That’s the political issue the 2013 Legislature will see.
For it’s clear that a number of leading GOP senators favor a bill that would raise the state’s share of sales tax on food from 1.75 percent to 4.75 percent – the state sale tax rate on all other purchases.
Reducing the food tax was a top priority of former Gov. Jon Huntsman. It took Huntsman several years – and some record-setting state tax surpluses – to get the GOP-controlled Legislature to go along with him.
And a few state Republican senators have been grousing about that tax cut for the low-income ever since.
Along came the Great Recession of 2008-2009, and state revenues declined severely.
Lawmakers had to cut budgets and almost drain the state’s Rainy Day Fund. But they got through the financial crisis without raising taxes, as many other state governments did.
Over the last several years hundreds of millions of extra tax dollars have poured into Utah coffers as the state recovered from the recession – and recovered better than most other states.
Now a number of state GOP senators say the sales tax on food should be re-imposed, mainly because it’s good tax policy to have a broader base and lower rate, and because the state sales tax was more volatile during the recession because unprepared food was exempted from much of the tax base.
It’s true that taxes are best levied over a broad base and at a lower rate.
And it may be true that taking the sales tax off food led to greater swings in sales tax falls and increases.
But do legislative Republicans really want to place the sales tax back on unprepared food?
Admittedly, a bill prepared to do this allows for low-income Utahns to apply for an income tax credit to offset what they may have paid in higher food tax during the previous 12 months. The average would be about $80 a year, analysts say.
And, claim GOP senators, the increase in the food sales tax will be offset by reductions in other areas – no overall tax increase will be seen.
Still, it will certainly be a tax increase for Utah’s poorer residents during the first year of the new food tax hike.
And many lower-income families may never apply for the tax rebate, so the food tax hike will not be offset by a refund and become a permanent tax increase for them.
It may well be up to House Republicans to stop the Senate’s determined food tax hike.
Just one political problem for the legislative Republicans who want to impose the higher food tax:
-- State economists say there will be a $300 million tax revenue jump in fiscal 2013-14 – the budget lawmakers and Herbert will set in the January-March general session.
About $210 million will come through greater personal and corporate income tax collections.
About $90 million will come through greater sales tax collections.
So, Republicans are going to get $90 million more in sales tax.
And they want to tell Utahns that they still need to increase the tax on food from 1.75 percent to 4.75 percent – a 171 percent increase.
You can see the headlines now: “Legislature hikes poor folks’ food tax by 171 percent.”
The legislative Democrats – who will vote against such a change – would already have their 2014 legislative campaign slogans and platforms.
One wonders if secretly legislative Democrats – at their lowest numbers since the mid-1980s – might really wish Republicans do this, just so they can see huge gains in seats come 2014.
(An historical note here: Legislative Democrats hit their low in 1984. In the 1986 elections House Democrats gained 13 seats. That’s right, they nearly doubled their numbers in one election.)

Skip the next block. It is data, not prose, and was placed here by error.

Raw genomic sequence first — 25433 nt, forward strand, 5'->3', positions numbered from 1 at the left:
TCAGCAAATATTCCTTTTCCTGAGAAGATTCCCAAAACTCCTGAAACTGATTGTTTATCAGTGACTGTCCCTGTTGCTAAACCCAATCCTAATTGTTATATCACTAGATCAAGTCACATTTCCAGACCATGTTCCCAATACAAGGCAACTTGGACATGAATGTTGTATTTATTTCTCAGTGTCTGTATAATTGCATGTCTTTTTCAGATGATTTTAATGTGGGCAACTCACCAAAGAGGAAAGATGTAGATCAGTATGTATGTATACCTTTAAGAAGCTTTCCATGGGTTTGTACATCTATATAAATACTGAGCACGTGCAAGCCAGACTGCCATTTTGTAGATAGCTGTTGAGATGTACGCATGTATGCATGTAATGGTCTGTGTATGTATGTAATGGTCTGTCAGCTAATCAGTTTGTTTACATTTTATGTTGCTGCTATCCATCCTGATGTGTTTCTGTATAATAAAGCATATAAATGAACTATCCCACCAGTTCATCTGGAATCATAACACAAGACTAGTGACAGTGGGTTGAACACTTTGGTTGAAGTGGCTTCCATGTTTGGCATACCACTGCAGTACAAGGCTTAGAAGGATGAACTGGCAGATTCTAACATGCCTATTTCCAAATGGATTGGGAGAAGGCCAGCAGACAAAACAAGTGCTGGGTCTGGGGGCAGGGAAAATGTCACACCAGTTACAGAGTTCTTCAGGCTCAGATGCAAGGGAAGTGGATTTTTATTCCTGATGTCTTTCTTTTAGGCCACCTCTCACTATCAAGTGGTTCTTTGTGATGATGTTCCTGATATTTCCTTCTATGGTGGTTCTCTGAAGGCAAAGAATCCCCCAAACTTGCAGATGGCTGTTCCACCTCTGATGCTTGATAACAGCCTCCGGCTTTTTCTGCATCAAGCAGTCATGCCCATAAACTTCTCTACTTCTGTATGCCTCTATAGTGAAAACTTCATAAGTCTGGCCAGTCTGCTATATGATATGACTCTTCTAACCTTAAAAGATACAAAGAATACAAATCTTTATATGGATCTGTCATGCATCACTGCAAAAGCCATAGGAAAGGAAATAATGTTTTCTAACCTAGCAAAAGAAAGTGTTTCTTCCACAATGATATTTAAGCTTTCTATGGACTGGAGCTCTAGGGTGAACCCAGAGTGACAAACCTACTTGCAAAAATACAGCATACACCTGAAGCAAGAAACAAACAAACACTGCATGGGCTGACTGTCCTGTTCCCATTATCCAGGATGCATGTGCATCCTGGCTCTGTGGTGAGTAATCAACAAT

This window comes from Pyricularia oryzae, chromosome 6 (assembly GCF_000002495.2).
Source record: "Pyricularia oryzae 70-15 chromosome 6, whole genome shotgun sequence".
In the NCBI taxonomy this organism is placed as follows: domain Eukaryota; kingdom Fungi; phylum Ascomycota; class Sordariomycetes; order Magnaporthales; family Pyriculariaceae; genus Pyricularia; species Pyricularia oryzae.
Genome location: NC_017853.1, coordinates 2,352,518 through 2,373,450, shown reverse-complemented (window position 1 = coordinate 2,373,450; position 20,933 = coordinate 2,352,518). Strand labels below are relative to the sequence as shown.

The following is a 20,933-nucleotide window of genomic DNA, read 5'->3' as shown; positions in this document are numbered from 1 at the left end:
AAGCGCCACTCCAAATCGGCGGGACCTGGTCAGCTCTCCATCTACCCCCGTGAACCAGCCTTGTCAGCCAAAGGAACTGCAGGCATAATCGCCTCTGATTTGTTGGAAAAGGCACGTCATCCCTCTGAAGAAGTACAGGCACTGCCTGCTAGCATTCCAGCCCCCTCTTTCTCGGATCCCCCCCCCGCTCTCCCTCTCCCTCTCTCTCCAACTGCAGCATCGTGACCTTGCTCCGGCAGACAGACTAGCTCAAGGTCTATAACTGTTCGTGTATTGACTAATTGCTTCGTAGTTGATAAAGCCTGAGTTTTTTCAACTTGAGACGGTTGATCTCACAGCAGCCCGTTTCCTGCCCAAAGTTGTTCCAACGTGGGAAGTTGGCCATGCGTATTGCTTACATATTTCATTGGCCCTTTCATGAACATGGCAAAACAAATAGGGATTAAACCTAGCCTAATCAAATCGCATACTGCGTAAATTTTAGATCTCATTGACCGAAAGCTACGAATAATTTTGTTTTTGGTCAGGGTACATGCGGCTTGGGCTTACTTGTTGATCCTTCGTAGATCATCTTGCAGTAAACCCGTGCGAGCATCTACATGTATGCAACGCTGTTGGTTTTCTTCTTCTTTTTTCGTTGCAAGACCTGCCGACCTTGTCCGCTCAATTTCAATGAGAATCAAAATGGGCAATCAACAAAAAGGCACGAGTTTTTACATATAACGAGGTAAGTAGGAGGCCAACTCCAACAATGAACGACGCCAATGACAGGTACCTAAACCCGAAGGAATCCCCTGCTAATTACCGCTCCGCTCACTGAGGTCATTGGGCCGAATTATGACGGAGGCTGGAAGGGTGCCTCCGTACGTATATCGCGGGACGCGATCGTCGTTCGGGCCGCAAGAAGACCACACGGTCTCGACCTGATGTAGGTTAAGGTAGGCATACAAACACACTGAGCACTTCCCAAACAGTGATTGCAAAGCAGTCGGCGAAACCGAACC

It’s tradition – and smart politics – to never raise a tax in an election year.
That means the 2013 Legislature must raise the food tax, or serious debate about it will wait until 2015.
House Speaker Becky Lockhart, R-Provo – who may have eyes on the 2016 governor’s race – has already been cautious about raising the food sales tax next year.
She recently said: “This is not a tax increase Legislature.”
Contacted Tuesday, Lockhart told UtahPolicy that she voted to remove the sales on food when it passed before.
"I don't see the need" to put it back on again, she said. "It is a tax increase on someone, be it middle income or the rich and I don't see our caucus voting for any tax increase."
House Majority Whip Greg Hughes, R-Draper, said he’s willing to look at a plan that lowered the sales tax overall rate of 4.75 percent and broadened the base by placing the whole sales tax on unprepared food.
“But no overall sales tax increase, period.”
House GOP leadership has not discussed the Senate’s food tax plan, said Hughes, and he doesn’t feel comfortable trying to now gage the new 61-member GOP House caucus’ feel for the proposal.
Another House Republican, who asked not to be named, told UtahPolicy that he feels uncertain about the “complicated” rebate and write-down alternatives now being talked about in the Senate.
Many low-income Utahns don’t pay state income taxes, and might not file a return just to get their food tax rebate, he said.
“The sales tax on food is regressive, especially for lower-income families,” this Republican said. “At the same time, I wonder just how harmful the food tax is on any family – considering on the choices they make in their purchases.”
But trying to defend a 171 percent increase in the sales tax on food could also prove embarrassing to some legislative Republicans.
“In general, like many of us, I favor on any level broadening a tax base and lowering the rate,” said Hughes. Whether that will really be the case in putting the state sales tax back on food must wait to be seen.
House Republicans will discuss the food tax and other taxing issues at their annual pre-legislative, day-long caucus, held this year on Dec. 18.